The core values of neopaganism – as I understand them

Graffiti in downtown Minneapolis
This is a list post, mainly, but to me it’s an important list. When we talk about “pagan values” we often think of it in terms of ethics, morals, codes of conduct. Most definitely those hold a place in values discussions. But values themselves are not moral, or ethical, or even purple. Values are the fundamental concepts that spur the invention of all those moral and ethical codes. Most values are summed up in one word. For instance, I can generally see a person’s core values by walking into their home, and you can see to some extent mine. When I visit my friends who live closest, their house is a mess – but it’s filled with fine objects, beautiful fabrics and art. This tells me that their core value is beauty. When you come into my home, you find a place to hang your coat, a clean kitchen and despite cluttered bookshelves a lot of open space – this tells you that in my home, we place a value on order. I also value beauty, but I consider it a secondary value, after knowing where the hell I left my shoes.

Here is my summary of Pagan/Neopagan values as I’ve experienced them in fifteen years of practice:

  • Individualism/Freedom
  • Happiness
  • Creativity
  • Experience
  • Pleasure
  • The natural world
  • Home
  • Honor
  • Sovereignty/Consent
  • Knowledge (this is consciously low on the list: there are a lot of neopagans I’ve met who place a minimal value on this as is told by their actions.)
  • Intuition/natural instincts
  • Self-acceptance of bodily impulse

Most neopagan traditions do not seem to set out in and of themselves as a rebellious path. I rarely get the sense that the founders (for those where we can know the founder) started off the trad with a religion left behind in mind. It is simply an arrangement of these values that caused people to set forward with their own point of view. The rebels generally try to change a system by defying it; neopagan religious founders often just kind of did their own thing without stopping to relate to any previous path beyond “this was useful, I wonder how it applies to my current situation?”

My own values do celebrate this core, but I am one of the people that complicates it. Note that I did not put the usual comments about “nature-revering” or “looking to a past/future” time of improvement. Certainly I respect nature like I respect anything with the potential to kill me on a whim – and that’s nature for you – but then I confuse people looking for strict definitions by luxuriating in my urban lifestyle, which I consider much more simple than life in the agricultural spaces often celebrated by other pagans.

I bring this list up not just to point out commonalities and difference in concept between pagan religions, but also because, for the next step in my divorce series, I need to explain happiness. Placing a value on happiness flies in the face of contemporary mainstream culture. And its role in divorce is profound.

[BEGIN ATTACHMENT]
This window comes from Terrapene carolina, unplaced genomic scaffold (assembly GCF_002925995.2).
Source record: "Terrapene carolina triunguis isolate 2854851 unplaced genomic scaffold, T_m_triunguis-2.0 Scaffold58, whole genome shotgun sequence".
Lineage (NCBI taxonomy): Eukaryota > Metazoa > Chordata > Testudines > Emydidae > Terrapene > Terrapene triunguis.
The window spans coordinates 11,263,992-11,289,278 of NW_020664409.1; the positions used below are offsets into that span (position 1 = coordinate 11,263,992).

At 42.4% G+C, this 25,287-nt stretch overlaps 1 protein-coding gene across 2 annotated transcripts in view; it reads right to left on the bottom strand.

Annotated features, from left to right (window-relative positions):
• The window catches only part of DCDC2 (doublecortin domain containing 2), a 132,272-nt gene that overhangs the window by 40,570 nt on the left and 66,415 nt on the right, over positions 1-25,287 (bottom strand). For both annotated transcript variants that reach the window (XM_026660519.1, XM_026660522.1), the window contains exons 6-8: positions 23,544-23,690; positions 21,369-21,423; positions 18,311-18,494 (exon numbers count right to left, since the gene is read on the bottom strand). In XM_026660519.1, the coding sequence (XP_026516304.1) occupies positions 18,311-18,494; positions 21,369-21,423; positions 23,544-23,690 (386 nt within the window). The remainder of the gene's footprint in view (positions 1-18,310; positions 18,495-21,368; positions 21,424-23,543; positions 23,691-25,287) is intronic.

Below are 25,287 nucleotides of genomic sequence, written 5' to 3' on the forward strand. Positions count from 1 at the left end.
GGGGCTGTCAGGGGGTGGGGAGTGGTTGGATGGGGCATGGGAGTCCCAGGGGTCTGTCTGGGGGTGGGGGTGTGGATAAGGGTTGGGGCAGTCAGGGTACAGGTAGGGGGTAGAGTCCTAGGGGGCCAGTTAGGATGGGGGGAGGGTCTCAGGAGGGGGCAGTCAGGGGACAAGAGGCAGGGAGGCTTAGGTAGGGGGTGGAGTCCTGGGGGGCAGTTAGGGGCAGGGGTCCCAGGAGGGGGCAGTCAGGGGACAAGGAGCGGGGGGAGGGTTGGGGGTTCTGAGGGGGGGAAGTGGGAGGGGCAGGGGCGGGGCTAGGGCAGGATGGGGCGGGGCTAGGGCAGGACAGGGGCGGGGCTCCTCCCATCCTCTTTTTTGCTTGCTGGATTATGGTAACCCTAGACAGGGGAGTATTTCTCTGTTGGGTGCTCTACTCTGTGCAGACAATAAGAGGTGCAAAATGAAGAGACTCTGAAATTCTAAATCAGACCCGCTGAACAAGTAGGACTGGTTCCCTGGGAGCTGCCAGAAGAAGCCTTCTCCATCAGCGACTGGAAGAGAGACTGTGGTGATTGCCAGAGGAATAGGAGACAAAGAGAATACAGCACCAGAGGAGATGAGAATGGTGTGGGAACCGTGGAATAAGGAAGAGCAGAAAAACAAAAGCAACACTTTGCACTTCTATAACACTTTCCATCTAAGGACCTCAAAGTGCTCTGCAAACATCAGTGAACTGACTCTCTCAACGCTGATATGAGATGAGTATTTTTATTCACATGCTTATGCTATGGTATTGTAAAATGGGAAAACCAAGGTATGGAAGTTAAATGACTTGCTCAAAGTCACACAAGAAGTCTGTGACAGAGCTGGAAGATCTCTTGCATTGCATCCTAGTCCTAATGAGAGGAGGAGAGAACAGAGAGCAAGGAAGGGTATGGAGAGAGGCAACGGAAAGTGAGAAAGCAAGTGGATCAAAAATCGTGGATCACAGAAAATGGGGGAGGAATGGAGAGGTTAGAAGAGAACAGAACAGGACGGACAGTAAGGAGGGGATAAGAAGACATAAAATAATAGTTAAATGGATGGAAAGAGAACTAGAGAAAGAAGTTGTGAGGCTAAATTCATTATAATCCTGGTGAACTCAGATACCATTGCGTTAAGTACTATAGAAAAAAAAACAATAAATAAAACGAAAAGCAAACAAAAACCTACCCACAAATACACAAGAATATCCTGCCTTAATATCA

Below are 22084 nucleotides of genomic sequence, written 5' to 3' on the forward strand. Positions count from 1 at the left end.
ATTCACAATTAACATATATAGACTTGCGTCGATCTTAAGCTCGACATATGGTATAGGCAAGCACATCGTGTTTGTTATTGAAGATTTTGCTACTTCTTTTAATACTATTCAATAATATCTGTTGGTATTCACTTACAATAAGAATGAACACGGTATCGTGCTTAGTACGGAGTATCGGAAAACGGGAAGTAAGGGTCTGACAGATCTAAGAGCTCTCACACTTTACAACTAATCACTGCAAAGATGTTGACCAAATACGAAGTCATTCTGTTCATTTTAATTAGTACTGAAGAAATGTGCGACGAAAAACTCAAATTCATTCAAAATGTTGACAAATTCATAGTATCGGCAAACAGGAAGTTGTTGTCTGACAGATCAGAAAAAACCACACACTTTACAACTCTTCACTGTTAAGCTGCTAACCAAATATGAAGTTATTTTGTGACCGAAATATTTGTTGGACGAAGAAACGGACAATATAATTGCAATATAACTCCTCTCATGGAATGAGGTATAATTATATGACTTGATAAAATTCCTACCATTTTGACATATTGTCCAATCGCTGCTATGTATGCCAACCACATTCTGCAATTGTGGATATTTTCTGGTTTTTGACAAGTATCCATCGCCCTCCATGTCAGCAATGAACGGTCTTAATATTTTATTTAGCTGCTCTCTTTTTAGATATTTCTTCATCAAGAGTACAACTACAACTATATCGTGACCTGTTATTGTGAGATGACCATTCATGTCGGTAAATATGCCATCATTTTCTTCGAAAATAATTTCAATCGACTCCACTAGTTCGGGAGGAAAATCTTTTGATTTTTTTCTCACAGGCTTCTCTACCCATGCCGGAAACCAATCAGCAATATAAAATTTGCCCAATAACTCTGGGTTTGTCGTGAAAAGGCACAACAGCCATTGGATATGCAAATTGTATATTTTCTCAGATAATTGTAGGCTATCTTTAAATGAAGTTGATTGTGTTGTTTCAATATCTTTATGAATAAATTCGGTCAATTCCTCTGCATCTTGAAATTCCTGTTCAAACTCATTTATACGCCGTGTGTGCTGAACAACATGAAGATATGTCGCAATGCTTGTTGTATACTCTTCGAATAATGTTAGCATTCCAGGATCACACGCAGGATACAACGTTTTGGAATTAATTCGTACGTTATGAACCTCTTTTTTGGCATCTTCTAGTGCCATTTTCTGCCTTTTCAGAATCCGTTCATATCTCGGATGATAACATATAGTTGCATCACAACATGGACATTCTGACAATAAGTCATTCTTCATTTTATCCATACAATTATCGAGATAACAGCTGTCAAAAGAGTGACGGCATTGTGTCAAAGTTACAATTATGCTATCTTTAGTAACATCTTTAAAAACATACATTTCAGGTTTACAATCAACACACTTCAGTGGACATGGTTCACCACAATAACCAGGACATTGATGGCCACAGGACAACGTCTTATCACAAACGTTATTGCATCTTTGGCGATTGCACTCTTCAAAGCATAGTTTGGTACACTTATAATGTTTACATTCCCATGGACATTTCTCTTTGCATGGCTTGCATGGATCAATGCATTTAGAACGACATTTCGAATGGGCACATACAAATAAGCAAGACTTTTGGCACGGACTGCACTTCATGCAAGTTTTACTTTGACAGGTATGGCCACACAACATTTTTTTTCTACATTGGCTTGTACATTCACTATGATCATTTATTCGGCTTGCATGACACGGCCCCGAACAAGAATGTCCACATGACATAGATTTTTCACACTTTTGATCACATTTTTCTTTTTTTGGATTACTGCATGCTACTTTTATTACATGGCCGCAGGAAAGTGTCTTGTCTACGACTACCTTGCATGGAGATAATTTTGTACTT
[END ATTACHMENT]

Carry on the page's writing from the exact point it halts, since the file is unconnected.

Comments

  1. Michelle

    I’m heathen and I do agree with several of your values; although I would reword “individualism” (maybe freedom works better? obviously, community is important to heathenism in particular…).

    It also seems to me that putting “nature revering” on the list might be redundant since “natural world” is already on the list of values. ;)

  2. Post
    Author
    di

    Hi Michelle –
    Welcome!

    Most heathens I know personally don’t identify as neopagan, and it’s pretty seriously academic. That said, the reason I put a slash between freedom/individualism is because of the various levels of personal community commitment.

    Also, I chose “natural world” over “nature revering” because quite a few Wiccans in particular confuse agriculture with nature. Most who say they are “nature revering” are in fact hoping for a wooded area next to a farm. Agriculture is not natural, and the way we use it in the US is often not environmentally friendly. This also allows for Wiccans like myself who value omnipresent nature, but who also value and find spirituality in urban life.

  3. Michelle

    Yeah, I don’t know about the “neo” part, but I identify as pagan just because I view “paganism” as a very large umbrella term that, quite frankly, heathenism falls under. I am probably not the average heathen though, because I quite dislike the strong academic bent some heathens have (not that an academic grounding isn’t important, but quite frankly! not everyone has time to learn old icelandic and read expensive, out of print texts!) and wish that more interest/focus was put on spirituality.

    It seems like there used to be quite a strong wish among many reconstructionist pagans of all stripes to be disassociated with the pagan community at large, which (in my experience? dunno) seems to have calmed down quite a bit in the last few years. If I’m talking to someone who knows about paganism & various pagan religions, I’ll say “heathen” or say “like Asatru” (I don’t really personally identify as Asatru, for several reasons), but if I’m talking to someone completely unknowledgable, I’ll say pagan. To me, pagan as a religious term is almost something like polytheist, except obviously more defined.

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